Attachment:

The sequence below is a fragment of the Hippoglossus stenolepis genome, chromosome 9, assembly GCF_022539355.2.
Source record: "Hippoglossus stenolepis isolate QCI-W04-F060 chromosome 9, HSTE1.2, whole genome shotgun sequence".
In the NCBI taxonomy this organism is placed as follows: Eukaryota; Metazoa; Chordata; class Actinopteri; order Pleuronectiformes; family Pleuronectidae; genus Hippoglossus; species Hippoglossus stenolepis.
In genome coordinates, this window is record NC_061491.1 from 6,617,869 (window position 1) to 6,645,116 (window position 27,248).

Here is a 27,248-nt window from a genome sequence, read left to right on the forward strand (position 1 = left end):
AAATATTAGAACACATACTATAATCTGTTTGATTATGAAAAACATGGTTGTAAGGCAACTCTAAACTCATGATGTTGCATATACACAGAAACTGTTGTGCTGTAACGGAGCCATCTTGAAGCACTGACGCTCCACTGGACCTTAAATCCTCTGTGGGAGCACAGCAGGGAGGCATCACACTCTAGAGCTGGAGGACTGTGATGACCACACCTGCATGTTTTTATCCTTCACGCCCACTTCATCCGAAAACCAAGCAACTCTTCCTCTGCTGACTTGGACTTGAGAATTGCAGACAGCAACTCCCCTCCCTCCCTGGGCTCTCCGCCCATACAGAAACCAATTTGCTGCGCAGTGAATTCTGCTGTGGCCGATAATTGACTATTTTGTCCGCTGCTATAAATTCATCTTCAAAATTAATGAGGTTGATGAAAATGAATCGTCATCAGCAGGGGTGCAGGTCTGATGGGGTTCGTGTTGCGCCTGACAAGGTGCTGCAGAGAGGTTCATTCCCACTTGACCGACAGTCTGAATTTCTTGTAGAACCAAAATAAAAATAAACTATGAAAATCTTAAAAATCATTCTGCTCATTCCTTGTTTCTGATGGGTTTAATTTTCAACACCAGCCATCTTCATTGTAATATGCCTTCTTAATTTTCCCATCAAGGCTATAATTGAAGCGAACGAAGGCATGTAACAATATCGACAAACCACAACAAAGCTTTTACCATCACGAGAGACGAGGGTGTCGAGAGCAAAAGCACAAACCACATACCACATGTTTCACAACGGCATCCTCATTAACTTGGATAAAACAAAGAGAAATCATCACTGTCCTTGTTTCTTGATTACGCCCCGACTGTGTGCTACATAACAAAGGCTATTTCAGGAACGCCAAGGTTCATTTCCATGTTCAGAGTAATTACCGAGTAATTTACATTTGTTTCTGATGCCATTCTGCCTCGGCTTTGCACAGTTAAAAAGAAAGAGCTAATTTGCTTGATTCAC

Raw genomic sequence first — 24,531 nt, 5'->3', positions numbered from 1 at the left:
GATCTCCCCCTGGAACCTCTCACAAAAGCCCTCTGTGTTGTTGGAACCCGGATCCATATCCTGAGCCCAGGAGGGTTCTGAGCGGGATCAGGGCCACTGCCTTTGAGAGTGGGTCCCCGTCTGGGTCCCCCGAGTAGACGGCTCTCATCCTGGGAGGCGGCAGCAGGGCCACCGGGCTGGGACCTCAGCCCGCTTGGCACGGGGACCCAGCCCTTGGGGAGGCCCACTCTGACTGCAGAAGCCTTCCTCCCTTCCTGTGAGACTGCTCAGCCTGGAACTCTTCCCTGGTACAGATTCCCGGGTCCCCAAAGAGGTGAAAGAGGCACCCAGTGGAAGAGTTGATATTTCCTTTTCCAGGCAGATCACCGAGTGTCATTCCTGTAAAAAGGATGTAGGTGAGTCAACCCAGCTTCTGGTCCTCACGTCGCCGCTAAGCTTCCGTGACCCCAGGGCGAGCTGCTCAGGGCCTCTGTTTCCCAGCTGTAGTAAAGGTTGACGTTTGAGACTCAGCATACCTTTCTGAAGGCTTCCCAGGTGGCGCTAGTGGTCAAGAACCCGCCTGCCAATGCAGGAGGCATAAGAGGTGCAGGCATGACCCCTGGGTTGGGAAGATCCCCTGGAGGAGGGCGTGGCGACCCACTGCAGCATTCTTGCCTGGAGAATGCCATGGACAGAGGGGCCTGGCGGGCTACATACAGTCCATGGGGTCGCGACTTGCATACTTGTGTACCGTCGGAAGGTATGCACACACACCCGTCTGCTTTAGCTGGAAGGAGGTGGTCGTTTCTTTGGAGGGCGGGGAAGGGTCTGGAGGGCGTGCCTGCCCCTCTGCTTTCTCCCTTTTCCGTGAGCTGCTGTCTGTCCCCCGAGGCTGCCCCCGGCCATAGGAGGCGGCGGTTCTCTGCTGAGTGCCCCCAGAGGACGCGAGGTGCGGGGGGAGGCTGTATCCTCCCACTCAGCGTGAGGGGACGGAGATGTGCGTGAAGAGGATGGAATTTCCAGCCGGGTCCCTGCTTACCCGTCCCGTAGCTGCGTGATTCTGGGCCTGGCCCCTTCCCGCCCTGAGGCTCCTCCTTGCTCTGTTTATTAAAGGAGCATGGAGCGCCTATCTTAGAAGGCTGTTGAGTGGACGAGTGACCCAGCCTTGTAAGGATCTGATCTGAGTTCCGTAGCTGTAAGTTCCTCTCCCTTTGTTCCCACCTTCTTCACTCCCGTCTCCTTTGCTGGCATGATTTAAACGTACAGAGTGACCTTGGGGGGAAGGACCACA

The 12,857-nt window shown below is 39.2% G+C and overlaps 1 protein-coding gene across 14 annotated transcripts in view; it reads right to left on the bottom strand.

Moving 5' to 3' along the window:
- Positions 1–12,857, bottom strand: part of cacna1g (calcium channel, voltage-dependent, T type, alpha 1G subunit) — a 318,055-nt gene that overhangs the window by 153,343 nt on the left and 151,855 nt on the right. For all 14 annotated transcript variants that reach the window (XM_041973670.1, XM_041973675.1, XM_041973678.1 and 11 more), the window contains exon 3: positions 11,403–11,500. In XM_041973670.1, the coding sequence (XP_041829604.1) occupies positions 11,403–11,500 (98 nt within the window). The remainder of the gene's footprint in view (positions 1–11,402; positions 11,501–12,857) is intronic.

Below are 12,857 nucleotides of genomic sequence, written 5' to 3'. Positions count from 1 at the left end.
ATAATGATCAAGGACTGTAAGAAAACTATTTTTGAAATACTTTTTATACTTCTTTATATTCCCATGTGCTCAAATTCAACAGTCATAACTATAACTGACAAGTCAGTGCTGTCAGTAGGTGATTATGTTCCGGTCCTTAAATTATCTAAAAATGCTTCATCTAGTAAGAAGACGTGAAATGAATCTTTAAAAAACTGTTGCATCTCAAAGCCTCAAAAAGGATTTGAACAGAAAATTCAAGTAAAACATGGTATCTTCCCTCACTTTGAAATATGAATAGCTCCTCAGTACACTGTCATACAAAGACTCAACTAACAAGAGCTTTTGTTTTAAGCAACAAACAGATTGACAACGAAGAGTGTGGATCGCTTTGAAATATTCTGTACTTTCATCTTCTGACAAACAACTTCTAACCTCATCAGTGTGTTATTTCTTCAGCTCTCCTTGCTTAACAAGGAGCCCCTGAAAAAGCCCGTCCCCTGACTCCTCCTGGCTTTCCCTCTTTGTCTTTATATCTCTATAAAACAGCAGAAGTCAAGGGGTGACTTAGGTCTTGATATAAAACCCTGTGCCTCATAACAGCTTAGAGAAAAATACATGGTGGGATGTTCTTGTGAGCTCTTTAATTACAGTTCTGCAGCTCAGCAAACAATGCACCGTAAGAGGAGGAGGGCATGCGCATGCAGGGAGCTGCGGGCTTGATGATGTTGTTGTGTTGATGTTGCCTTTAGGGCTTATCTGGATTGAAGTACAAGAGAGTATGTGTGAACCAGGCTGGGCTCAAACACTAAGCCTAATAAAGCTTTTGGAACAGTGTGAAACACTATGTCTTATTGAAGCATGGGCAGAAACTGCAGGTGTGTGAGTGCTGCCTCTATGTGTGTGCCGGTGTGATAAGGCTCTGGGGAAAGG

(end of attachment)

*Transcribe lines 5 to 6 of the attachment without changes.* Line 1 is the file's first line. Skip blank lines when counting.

Here is a 27,248-nt window from a genome sequence, read left to right on the forward strand (position 1 = left end):
AAATATTAGAACACATACTATAATCTGTTTGATTATGAAAAACATGGTTGTAAGGCAACTCTAAACTCATGATGTTGCATATACACAGAAACTGTTGTGCTGTAACGGAGCCATCTTGAAGCACTGACGCTCCACTGGACCTTAAATCCTCTGTGGGAGCACAGCAGGGAGGCATCACACTCTAGAGCTGGAGGACTGTGATGACCACACCTGCATGTTTTTATCCTTCACGCCCACTTCATCCGAAAACCAAGCAACTCTTCCTCTGCTGACTTGGACTTGAGAATTGCAGACAGCAACTCCCCTCCCTCCCTGGGCTCTCCGCCCATACAGAAACCAATTTGCTGCGCAGTGAATTCTGCTGTGGCCGATAATTGACTATTTTGTCCGCTGCTATAAATTCATCTTCAAAATTAATGAGGTTGATGAAAATGAATCGTCATCAGCAGGGGTGCAGGTCTGATGGGGTTCGTGTTGCGCCTGACAAGGTGCTGCAGAGAGGTTCATTCCCACTTGACCGACAGTCTGAATTTCTTGTAGAACCAAAATAAAAATAAACTATGAAAATCTTAAAAATCATTCTGCTCATTCCTTGTTTCTGATGGGTTTAATTTTCAACACCAGCCATCTTCATTGTAATATGCCTTCTTAATTTTCCCATCAAGGCTATAATTGAAGCGAACGAAGGCATGTAACAATATCGACAAACCACAACAAAGCTTTTACCATCACGAGAGACGAGGGTGTCGAGAGCAAAAGCACAAACCACATACCACATGTTTCACAACGGCATCCTCATTAACTTGGATAAAACAAAGAGAAATCATCACTGTCCTTGTTTCTTGATTACGCCCCGACTGTGTGCTACATAACAAAGGCTATTTCAGGAACGCCAAGGTTCATTTCCATGTTCAGAGTAATTACCGAGTAATTTACATTTGTTTCTGATGCCATTCTGCCTCGGCTTTGCACAGTTAAAAAGAAAGAGCTAATTTGCTTGATTCAC